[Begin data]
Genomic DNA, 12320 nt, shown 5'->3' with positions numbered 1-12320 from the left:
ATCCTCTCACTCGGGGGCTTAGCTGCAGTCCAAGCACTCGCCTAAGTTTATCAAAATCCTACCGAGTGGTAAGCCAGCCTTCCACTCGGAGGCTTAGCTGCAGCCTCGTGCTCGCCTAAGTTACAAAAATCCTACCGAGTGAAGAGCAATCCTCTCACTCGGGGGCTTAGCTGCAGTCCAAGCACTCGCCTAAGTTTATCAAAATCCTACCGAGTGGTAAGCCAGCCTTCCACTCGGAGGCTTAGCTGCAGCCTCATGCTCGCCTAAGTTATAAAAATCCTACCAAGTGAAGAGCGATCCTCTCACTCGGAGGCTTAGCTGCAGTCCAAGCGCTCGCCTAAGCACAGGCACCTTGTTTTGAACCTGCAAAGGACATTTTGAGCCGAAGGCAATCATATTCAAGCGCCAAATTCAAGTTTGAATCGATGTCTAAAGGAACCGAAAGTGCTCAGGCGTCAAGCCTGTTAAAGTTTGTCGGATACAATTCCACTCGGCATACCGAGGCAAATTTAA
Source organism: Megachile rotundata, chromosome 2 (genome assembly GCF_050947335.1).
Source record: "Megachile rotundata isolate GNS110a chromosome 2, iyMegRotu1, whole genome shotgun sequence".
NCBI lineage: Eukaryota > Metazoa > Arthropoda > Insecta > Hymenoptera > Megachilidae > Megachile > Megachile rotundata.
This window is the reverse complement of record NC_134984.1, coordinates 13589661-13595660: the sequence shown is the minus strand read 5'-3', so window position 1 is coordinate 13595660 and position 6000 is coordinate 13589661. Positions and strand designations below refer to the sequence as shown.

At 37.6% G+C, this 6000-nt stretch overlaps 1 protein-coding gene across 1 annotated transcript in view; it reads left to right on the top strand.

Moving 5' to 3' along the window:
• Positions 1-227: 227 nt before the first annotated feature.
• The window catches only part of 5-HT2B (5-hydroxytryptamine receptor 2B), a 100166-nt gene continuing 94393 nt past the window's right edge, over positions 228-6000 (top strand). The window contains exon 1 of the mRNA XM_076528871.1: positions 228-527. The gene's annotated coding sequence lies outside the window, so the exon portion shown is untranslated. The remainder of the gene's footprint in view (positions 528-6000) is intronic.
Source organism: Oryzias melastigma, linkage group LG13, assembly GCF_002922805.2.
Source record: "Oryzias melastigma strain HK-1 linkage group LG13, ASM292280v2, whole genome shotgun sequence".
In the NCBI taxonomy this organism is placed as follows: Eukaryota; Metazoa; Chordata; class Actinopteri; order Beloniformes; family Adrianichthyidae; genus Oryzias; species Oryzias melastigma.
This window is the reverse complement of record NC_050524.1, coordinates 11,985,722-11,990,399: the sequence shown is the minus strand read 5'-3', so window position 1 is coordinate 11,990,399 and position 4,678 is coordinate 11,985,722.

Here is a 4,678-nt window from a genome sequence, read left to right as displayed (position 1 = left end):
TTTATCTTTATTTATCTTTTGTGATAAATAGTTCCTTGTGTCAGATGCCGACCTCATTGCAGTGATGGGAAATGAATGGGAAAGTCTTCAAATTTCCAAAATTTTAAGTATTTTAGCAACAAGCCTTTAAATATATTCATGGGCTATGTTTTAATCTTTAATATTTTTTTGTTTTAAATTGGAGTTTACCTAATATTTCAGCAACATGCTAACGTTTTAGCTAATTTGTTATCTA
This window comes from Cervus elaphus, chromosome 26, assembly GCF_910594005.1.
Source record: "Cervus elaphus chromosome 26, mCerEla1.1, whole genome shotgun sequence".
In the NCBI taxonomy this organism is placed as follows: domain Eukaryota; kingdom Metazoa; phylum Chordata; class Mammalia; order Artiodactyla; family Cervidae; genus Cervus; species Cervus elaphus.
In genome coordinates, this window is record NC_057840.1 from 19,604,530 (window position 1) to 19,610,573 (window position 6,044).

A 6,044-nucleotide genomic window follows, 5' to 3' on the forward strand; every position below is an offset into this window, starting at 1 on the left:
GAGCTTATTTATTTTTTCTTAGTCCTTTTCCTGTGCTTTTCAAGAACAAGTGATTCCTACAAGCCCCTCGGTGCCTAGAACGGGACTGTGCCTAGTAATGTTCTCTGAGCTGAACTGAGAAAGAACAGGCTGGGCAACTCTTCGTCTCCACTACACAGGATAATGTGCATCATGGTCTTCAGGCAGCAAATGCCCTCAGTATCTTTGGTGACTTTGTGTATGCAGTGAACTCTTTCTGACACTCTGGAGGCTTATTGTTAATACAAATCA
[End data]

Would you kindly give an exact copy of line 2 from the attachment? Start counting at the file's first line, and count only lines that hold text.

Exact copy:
ATCCTCTCACTCGGGGGCTTAGCTGCAGTCCAAGCACTCGCCTAAGTTTATCAAAATCCTACCGAGTGGTAAGCCAGCCTTCCACTCGGAGGCTTAGCTGCAGCCTCGTGCTCGCCTAAGTTACAAAAATCCTACCGAGTGAAGAGCAATCCTCTCACTCGGGGGCTTAGCTGCAGTCCAAGCACTCGCCTAAGTTTATCAAAATCCTACCGAGTGGTAAGCCAGCCTTCCACTCGGAGGCTTAGCTGCAGCCTCATGCTCGCCTAAGTTATAAAAATCCTACCAAGTGAAGAGCGATCCTCTCACTCGGAGGCTTAGCTGCAGTCCAAGCGCTCGCCTAAGCACAGGCACCTTGTTTTGAACCTGCAAAGGACATTTTGAGCCGAAGGCAATCATATTCAAGCGCCAAATTCAAGTTTGAATCGATGTCTAAAGGAACCGAAAGTGCTCAGGCGTCAAGCCTGTTAAAGTTTGTCGGATACAATTCCACTCGGCATACCGAGGCAAATTTAA